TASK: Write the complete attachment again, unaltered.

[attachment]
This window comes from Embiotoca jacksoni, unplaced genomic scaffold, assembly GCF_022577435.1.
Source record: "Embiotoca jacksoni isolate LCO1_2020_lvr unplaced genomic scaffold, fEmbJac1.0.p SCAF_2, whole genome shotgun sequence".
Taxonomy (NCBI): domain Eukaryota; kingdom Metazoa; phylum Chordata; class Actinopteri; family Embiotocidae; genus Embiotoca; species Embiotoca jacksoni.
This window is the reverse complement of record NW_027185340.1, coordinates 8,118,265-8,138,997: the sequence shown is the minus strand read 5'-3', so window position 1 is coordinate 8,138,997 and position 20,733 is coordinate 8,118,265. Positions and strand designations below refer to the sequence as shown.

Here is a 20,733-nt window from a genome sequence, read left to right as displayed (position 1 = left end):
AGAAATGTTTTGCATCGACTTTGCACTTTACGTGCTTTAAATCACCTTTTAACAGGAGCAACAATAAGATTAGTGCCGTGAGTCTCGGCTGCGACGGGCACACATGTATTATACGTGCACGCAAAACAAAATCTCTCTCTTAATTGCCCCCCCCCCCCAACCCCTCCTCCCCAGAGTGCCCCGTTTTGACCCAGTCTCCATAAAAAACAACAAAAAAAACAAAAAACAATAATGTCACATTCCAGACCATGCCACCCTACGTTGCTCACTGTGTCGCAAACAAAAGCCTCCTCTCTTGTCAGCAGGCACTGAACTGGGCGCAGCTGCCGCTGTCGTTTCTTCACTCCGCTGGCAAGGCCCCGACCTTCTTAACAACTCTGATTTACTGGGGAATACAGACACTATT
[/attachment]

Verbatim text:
This window comes from Embiotoca jacksoni, unplaced genomic scaffold, assembly GCF_022577435.1.
Source record: "Embiotoca jacksoni isolate LCO1_2020_lvr unplaced genomic scaffold, fEmbJac1.0.p SCAF_2, whole genome shotgun sequence".
Taxonomy (NCBI): domain Eukaryota; kingdom Metazoa; phylum Chordata; class Actinopteri; family Embiotocidae; genus Embiotoca; species Embiotoca jacksoni.
This window is the reverse complement of record NW_027185340.1, coordinates 8,118,265-8,138,997: the sequence shown is the minus strand read 5'-3', so window position 1 is coordinate 8,138,997 and position 20,733 is coordinate 8,118,265. Positions and strand designations below refer to the sequence as shown.

Here is a 20,733-nt window from a genome sequence, read left to right as displayed (position 1 = left end):
AGAAATGTTTTGCATCGACTTTGCACTTTACGTGCTTTAAATCACCTTTTAACAGGAGCAACAATAAGATTAGTGCCGTGAGTCTCGGCTGCGACGGGCACACATGTATTATACGTGCACGCAAAACAAAATCTCTCTCTTAATTGCCCCCCCCCCCCAACCCCTCCTCCCCAGAGTGCCCCGTTTTGACCCAGTCTCCATAAAAAACAACAAAAAAAACAAAAAACAATAATGTCACATTCCAGACCATGCCACCCTACGTTGCTCACTGTGTCGCAAACAAAAGCCTCCTCTCTTGTCAGCAGGCACTGAACTGGGCGCAGCTGCCGCTGTCGTTTCTTCACTCCGCTGGCAAGGCCCCGACCTTCTTAACAACTCTGATTTACTGGGGAATACAGACACTATT